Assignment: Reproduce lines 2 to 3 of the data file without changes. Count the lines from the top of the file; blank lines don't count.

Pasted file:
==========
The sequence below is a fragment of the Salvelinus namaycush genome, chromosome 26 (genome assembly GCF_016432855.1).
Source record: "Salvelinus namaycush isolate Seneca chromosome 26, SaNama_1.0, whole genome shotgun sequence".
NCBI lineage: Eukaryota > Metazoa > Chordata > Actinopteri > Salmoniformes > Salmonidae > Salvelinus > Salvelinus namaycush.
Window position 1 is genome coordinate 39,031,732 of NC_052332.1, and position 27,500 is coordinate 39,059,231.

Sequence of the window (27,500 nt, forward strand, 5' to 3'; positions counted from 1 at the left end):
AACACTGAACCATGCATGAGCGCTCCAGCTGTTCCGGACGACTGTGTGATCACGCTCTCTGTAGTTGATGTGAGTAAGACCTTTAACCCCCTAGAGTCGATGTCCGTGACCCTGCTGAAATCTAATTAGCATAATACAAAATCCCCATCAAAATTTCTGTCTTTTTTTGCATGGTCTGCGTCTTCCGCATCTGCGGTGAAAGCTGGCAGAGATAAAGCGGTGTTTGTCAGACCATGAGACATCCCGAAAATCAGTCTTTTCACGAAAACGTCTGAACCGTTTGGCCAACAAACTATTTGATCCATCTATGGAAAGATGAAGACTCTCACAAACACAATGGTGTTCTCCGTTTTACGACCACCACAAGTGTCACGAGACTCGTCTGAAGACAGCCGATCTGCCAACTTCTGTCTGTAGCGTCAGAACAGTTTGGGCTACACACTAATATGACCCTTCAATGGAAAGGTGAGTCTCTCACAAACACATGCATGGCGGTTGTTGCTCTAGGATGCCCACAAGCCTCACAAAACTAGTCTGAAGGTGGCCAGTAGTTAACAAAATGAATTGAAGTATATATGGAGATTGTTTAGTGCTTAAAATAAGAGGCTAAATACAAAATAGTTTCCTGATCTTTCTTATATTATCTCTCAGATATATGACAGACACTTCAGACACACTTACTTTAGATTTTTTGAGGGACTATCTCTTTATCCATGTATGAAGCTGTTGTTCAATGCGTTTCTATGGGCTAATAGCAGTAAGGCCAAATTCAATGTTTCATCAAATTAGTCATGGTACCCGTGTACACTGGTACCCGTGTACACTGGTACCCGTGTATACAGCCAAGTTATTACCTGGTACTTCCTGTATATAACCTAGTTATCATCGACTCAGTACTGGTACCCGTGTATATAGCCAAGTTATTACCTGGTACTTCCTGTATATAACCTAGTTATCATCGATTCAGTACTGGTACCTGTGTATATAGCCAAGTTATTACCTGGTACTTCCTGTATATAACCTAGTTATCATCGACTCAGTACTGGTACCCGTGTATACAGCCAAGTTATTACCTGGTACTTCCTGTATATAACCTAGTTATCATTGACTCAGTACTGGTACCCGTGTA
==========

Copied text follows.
Source record: "Salvelinus namaycush isolate Seneca chromosome 26, SaNama_1.0, whole genome shotgun sequence".
NCBI lineage: Eukaryota > Metazoa > Chordata > Actinopteri > Salmoniformes > Salmonidae > Salvelinus > Salvelinus namaycush.